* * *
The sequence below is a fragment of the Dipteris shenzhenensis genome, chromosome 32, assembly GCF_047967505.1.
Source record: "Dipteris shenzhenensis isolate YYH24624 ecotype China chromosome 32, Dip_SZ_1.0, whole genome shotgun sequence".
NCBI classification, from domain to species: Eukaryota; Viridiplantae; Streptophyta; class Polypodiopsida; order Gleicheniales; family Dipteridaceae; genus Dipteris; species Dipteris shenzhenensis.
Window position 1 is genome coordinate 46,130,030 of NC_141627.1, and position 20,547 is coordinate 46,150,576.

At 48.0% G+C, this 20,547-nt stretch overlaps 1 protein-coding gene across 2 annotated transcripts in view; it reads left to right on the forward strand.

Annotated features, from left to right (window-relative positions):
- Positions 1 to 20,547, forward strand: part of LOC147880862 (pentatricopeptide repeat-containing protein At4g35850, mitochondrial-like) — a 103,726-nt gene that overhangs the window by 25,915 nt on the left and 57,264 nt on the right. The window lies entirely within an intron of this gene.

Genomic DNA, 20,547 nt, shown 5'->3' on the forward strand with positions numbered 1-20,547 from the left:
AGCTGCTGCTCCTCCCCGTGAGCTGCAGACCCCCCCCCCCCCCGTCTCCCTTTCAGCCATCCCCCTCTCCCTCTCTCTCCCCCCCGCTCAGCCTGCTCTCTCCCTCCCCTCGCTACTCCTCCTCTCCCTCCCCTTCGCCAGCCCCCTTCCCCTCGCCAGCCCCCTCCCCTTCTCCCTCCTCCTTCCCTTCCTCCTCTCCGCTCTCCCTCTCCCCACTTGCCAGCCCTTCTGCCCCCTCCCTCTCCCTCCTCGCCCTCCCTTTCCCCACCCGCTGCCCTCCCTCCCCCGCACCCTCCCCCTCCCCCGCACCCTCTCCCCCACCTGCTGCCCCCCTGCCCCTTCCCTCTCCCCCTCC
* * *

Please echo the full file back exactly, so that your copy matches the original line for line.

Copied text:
The sequence below is a fragment of the Dipteris shenzhenensis genome, chromosome 32, assembly GCF_047967505.1.
Source record: "Dipteris shenzhenensis isolate YYH24624 ecotype China chromosome 32, Dip_SZ_1.0, whole genome shotgun sequence".
NCBI classification, from domain to species: Eukaryota; Viridiplantae; Streptophyta; class Polypodiopsida; order Gleicheniales; family Dipteridaceae; genus Dipteris; species Dipteris shenzhenensis.
Window position 1 is genome coordinate 46,130,030 of NC_141627.1, and position 20,547 is coordinate 46,150,576.

At 48.0% G+C, this 20,547-nt stretch overlaps 1 protein-coding gene across 2 annotated transcripts in view; it reads left to right on the forward strand.

Annotated features, from left to right (window-relative positions):
- Positions 1 to 20,547, forward strand: part of LOC147880862 (pentatricopeptide repeat-containing protein At4g35850, mitochondrial-like) — a 103,726-nt gene that overhangs the window by 25,915 nt on the left and 57,264 nt on the right. The window lies entirely within an intron of this gene.

Genomic DNA, 20,547 nt, shown 5'->3' on the forward strand with positions numbered 1-20,547 from the left:
AGCTGCTGCTCCTCCCCGTGAGCTGCAGACCCCCCCCCCCCCCGTCTCCCTTTCAGCCATCCCCCTCTCCCTCTCTCTCCCCCCCGCTCAGCCTGCTCTCTCCCTCCCCTCGCTACTCCTCCTCTCCCTCCCCTTCGCCAGCCCCCTTCCCCTCGCCAGCCCCCTCCCCTTCTCCCTCCTCCTTCCCTTCCTCCTCTCCGCTCTCCCTCTCCCCACTTGCCAGCCCTTCTGCCCCCTCCCTCTCCCTCCTCGCCCTCCCTTTCCCCACCCGCTGCCCTCCCTCCCCCGCACCCTCCCCCTCCCCCGCACCCTCTCCCCCACCTGCTGCCCCCCTGCCCCTTCCCTCTCCCCCTCC